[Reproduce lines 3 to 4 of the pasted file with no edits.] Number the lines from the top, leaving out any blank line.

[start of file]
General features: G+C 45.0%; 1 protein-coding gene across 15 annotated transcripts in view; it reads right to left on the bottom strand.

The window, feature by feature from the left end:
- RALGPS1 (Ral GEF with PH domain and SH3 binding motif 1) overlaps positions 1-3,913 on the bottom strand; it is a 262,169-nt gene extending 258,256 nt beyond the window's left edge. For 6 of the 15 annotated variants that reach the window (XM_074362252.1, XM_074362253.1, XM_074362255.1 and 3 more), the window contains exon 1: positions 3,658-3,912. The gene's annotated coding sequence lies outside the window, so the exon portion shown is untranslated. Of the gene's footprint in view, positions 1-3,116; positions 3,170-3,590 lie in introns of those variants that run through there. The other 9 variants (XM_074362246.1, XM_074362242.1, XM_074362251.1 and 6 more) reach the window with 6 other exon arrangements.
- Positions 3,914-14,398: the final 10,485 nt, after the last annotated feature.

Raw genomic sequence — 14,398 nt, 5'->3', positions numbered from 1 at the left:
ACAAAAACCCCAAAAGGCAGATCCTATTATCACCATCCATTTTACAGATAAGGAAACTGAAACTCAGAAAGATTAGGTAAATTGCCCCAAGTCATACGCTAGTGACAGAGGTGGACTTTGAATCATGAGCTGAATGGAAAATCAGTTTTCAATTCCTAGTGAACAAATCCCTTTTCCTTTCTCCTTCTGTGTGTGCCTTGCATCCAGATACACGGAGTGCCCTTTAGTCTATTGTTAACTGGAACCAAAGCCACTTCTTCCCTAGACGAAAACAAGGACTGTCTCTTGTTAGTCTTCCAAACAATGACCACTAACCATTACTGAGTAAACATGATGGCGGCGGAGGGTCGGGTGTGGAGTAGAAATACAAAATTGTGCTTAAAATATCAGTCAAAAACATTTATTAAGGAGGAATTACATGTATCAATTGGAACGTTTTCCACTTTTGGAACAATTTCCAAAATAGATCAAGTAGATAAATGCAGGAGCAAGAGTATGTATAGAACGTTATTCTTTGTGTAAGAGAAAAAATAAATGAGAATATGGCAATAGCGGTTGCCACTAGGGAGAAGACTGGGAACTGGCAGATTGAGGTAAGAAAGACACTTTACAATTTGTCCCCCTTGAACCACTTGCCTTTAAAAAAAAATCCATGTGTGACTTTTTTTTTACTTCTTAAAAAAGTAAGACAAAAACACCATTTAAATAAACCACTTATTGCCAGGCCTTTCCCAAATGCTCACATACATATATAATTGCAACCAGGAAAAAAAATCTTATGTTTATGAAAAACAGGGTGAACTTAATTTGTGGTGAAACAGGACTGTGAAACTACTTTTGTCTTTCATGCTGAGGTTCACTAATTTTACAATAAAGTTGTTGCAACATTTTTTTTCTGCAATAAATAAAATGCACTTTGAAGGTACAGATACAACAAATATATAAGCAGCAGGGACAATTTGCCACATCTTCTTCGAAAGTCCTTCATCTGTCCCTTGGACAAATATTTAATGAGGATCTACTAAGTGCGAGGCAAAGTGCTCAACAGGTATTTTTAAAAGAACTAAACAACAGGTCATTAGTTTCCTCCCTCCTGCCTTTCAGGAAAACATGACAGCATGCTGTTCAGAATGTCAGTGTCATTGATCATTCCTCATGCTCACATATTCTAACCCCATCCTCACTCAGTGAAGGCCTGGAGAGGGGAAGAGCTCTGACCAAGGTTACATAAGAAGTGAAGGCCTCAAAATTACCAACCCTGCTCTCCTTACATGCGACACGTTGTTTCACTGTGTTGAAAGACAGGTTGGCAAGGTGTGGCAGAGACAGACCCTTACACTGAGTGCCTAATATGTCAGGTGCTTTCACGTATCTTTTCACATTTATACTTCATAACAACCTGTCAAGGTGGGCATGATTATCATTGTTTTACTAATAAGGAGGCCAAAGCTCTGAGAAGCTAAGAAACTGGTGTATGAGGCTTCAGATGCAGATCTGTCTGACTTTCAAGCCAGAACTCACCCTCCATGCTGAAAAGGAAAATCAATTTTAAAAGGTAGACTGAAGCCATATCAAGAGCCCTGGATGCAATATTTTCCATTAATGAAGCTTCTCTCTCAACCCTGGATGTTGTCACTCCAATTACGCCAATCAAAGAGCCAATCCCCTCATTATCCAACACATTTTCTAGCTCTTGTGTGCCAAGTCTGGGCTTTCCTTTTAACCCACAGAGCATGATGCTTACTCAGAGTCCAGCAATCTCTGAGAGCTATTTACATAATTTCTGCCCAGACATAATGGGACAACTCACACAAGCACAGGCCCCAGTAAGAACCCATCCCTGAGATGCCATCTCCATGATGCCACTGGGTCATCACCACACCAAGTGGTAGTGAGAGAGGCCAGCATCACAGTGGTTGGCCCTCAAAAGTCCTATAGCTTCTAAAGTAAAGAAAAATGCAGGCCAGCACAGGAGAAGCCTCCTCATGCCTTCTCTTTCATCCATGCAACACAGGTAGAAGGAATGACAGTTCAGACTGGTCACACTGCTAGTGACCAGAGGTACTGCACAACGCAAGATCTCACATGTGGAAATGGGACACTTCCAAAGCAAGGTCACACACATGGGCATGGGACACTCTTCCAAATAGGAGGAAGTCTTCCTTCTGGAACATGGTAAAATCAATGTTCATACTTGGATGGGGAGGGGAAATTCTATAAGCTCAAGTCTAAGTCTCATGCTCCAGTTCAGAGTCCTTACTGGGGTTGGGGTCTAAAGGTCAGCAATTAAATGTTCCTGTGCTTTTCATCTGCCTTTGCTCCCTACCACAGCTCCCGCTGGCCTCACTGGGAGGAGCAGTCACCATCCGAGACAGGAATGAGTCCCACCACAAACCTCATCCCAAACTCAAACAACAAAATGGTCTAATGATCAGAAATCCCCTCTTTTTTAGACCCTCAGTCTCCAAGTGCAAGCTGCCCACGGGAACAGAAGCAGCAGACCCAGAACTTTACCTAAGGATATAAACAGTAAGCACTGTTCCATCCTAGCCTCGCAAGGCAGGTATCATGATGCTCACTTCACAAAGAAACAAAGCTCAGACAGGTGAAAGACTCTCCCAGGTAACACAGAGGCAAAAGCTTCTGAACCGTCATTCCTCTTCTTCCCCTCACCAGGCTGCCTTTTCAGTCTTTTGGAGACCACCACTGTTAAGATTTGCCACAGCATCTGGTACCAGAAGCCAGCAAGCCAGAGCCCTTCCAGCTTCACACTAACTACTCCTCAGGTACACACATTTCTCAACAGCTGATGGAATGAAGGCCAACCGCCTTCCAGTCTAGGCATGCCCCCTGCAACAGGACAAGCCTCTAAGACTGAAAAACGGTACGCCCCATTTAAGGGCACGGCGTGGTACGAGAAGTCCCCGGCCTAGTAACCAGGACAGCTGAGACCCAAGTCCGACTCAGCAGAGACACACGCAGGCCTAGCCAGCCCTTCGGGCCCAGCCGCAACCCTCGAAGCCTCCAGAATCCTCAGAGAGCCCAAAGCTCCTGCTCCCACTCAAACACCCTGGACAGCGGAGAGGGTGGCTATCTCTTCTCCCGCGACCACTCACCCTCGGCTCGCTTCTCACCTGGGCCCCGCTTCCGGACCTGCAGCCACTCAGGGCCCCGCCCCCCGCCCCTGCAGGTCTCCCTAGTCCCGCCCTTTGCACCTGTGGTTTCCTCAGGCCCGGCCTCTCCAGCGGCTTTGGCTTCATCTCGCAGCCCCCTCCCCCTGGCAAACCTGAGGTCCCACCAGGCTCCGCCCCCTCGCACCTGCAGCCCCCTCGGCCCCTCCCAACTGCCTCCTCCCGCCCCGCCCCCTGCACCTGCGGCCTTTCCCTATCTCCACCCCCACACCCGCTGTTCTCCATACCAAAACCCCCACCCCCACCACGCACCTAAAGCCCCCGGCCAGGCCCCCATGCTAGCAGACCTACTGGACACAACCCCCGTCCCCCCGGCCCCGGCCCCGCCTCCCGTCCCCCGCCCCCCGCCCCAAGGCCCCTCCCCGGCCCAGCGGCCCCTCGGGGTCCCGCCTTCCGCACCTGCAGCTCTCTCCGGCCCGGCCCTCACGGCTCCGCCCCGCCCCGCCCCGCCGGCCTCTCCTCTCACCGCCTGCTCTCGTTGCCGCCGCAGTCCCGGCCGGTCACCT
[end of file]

- RALGPS1 (Ral GEF with PH domain and SH3 binding motif 1) overlaps positions 1-3,913 on the bottom strand; it is a 262,169-nt gene extending 258,256 nt beyond the window's left edge. For 6 of the 15 annotated variants that reach the window (XM_074362252.1, XM_074362253.1, XM_074362255.1 and 3 more), the window contains exon 1: positions 3,658-3,912. The gene's annotated coding sequence lies outside the window, so the exon portion shown is untranslated. Of the gene's footprint in view, positions 1-3,116; positions 3,170-3,590 lie in introns of those variants that run through there. The other 9 variants (XM_074362246.1, XM_074362242.1, XM_074362251.1 and 6 more) reach the window with 6 other exon arrangements.
- Positions 3,914-14,398: the final 10,485 nt, after the last annotated feature.